What a difference just a few months makes. Six months ago, I would not have anticipated writing an article that references the closure of Canada’s borders to all but essential travellers, the need for ocean carriers to cancel sailings and otherwise manage capacity due to an unprecedented economic downturn, the virtual shutdown of the cruise industry, nor the inability of crew members around the world to return home at the end of their contracts.

And yet, despite the unsurpassed breadth and scale of the COVID situation, the international shipping industry has proved resilient in overcoming significant operational and commercial challenges. This has included the well-publicized difficulties of enabling seafarers to leave their vessels and return home to their families. Although these challenges have started to ease somewhat, there remain bottlenecks in every corner of the world.  Here in Canada, the government recognized the key role that seafarers play in moving trade and delivering essential supplies from the outset, and Transport Canada, Immigration Canada, and the Canada Border Services Agency worked with the industry to identify necessary improvements to expedite the crew change process. Although there remain issues that need to be resolved, the crew change situation in Canada is moving in the right direction.

The maritime sector that has been hardest hit by the pandemic is undoubtedly the cruise business. Like the airline industry, with few people travelling and restrictions imposed by governments everywhere, it is difficult to predict when cruise ships will resume their itineraries. However, it is not only the cruise lines themselves that are hurting, but all the other services that are related to this sector. This includes ship agents who have had to adjust staffing as their revenues have dried up, as well as port authorities and service providers such as pilots, tour operators, etc. – all of whom continue to see significant financial impacts from the shuttering of the cruise industry over the past six months.

On the cargo side, just as China was opening up from its lockdown and resuming production of manufactured goods this spring, Europe and North America were closing down, causing demand to all but disappear. This placed tremendous pressure on ship owners and operators to implement measures to offset the drop in freight and revenue, and a number of major trade lanes experienced “blank” sailings as shipping companies cut capacity to meet demand. However, such action is a short-term fix at best, and any return to COVID restrictions that causes a drop in consumer spending will have further negative consequences for ship owners.

In order to assess COVID’s impacts on ocean shipping activity here in Canada, we compared the number of pilotage assignments across the country between January 1 and July 30, 2020 with the number of assignments over the same period last year (all foreign flag ships entering Canadian ports use the services of a pilot). Leaving cruise ship assignments (which fell by 100 per cent) out of the calculations, we saw 1 per cent fewer vessel calls on the west coast, 11 per cent fewer in the St. Lawrence and Great Lakes, and 7 per cent fewer calls in Atlantic Canada. Despite the economic damage brought about by the pandemic – including forced shut-downs, government stay-at-home orders and stringent border restrictions – international trade has kept moving to and from Canadian ports. And, in a context where there was no playbook for addressing the many issues that appeared out of nowhere and threatened to halt marine commerce, we must make special mention of the essential role that Transport Canada has played in working with stakeholders to keep trade moving safely and securely throughout this country, all the while observing guidelines issued by the Public Health Agency of Canada.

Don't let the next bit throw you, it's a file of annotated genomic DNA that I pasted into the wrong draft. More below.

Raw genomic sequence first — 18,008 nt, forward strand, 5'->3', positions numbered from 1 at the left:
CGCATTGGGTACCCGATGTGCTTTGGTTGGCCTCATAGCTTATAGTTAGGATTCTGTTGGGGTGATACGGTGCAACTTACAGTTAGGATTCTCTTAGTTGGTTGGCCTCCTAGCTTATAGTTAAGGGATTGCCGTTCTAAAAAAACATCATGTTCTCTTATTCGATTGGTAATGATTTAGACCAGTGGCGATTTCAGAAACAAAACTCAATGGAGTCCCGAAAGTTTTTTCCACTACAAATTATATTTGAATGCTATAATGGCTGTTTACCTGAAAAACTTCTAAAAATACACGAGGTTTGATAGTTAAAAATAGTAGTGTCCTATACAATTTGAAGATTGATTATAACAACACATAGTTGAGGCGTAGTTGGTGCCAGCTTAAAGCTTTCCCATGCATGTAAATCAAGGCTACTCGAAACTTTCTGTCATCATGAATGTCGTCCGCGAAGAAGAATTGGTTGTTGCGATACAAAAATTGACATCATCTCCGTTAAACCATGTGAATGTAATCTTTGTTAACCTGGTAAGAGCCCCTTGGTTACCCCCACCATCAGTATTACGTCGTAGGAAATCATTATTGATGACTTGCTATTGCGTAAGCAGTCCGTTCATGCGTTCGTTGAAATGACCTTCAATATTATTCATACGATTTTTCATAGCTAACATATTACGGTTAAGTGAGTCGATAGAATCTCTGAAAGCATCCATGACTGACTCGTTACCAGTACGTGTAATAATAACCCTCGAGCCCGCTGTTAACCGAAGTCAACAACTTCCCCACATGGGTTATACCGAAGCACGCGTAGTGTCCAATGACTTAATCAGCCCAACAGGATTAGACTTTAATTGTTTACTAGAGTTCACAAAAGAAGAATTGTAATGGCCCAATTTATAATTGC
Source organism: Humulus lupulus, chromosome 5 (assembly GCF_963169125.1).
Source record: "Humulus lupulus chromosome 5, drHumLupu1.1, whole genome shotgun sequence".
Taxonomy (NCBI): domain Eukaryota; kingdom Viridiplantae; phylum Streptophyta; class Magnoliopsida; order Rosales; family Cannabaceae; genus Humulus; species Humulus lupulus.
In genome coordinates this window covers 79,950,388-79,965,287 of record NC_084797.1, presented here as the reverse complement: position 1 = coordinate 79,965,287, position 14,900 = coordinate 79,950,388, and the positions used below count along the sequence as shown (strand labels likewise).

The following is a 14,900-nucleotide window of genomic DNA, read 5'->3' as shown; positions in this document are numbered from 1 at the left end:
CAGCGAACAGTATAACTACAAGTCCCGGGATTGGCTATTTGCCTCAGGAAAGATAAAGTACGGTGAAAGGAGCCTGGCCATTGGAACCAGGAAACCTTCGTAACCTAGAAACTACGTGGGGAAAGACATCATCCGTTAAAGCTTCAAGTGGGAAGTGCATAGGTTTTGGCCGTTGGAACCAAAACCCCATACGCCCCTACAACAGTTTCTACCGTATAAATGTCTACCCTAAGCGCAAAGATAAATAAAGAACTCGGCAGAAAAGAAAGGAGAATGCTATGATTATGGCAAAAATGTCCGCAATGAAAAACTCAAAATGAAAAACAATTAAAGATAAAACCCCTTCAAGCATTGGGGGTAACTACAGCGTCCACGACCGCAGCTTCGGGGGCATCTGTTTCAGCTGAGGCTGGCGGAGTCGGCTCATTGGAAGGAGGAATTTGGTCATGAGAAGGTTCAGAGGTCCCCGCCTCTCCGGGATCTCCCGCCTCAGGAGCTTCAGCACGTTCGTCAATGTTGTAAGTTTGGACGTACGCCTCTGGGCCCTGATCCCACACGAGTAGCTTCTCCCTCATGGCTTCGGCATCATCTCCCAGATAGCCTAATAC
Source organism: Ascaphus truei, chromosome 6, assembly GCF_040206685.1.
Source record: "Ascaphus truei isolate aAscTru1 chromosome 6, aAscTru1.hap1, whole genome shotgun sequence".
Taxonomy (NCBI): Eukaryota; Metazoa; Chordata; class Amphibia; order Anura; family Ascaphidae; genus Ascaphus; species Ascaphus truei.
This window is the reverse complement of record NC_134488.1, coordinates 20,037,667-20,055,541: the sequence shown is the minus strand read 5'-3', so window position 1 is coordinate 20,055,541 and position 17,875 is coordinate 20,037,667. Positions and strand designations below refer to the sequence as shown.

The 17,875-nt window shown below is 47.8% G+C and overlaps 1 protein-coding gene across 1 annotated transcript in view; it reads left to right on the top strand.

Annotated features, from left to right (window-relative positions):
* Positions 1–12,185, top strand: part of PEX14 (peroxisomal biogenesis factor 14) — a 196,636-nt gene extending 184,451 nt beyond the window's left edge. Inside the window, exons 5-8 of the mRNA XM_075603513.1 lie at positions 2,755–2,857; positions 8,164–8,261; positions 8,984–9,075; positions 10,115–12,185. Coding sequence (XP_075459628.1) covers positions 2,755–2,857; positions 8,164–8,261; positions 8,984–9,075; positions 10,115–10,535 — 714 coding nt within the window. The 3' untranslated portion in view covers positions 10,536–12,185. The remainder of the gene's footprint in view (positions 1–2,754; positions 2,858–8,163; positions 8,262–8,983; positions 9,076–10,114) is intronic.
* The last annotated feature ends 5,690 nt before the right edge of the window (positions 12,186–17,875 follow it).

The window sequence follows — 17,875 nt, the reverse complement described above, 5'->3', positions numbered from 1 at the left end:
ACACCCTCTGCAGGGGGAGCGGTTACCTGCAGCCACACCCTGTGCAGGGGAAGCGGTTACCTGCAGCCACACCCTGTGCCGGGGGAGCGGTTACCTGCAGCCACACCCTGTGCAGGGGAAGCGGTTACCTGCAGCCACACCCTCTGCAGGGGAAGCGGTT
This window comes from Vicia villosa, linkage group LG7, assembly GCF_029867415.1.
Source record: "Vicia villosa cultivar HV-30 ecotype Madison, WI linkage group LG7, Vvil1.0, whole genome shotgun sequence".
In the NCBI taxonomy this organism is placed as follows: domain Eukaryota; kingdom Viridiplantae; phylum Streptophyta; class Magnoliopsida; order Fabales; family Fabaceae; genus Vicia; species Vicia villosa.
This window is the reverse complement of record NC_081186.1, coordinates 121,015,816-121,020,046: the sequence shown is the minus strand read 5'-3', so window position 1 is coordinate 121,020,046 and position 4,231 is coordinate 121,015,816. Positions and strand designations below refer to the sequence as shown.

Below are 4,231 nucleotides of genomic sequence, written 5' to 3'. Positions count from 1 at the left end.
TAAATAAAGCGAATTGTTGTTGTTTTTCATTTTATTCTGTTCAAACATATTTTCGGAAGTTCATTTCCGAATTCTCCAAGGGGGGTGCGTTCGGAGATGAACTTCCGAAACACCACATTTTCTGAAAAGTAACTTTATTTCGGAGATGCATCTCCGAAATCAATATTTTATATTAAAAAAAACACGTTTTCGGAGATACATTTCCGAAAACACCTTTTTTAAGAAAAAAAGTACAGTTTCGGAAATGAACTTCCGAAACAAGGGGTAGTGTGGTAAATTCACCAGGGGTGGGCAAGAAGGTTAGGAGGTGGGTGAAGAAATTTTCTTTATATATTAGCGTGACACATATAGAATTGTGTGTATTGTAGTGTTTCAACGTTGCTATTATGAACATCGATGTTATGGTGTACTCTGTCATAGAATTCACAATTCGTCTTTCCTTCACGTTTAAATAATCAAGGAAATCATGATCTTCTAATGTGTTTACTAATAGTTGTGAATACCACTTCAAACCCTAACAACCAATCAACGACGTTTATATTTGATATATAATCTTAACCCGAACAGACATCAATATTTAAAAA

Maintaining the fluidity of trade throughout this pandemic has required a highly coordinated effort among many players, and the resulting lessons learned will likely accelerate the industry’s transition towards “digitalization” in a bid to optimize supply chains and lower the cost of trade overall. Digitalization of supply chains will enable all stakeholders to gain better insight and visibility into the performance of supply chains, making it easier to not only respond to efficiency challenges in real time, but to potentially predict and address such challenges before they occur.

Although we have seen many negative impacts from this black swan event, we have also witnessed a number of positive outcomes that will serve our industry well in the future. We know that business is ready, willing and able to transition to a remote work environment as necessary; that digitalization of our supply chains is well underway and will only increase going forward; and that cooperation among stakeholders is an antidote for the most difficult challenges. Through all of the fear and effort to contain this pandemic, the world witnessed people employed in international transportation working together to keep trade and essential goods moving – from the vessel crews who brave the high seas, to the pilots who guide ocean vessels safely into port, to the longshoremen who load and discharge the cargo, to the truck and rail operators who deliver goods on the first and last legs of their journey. The transportation industry’s role in the Canadian economy and the well-being of all Canadians has never been more visible nor has the importance of ocean shipping in delivering Canada’s international trade and critical supplies.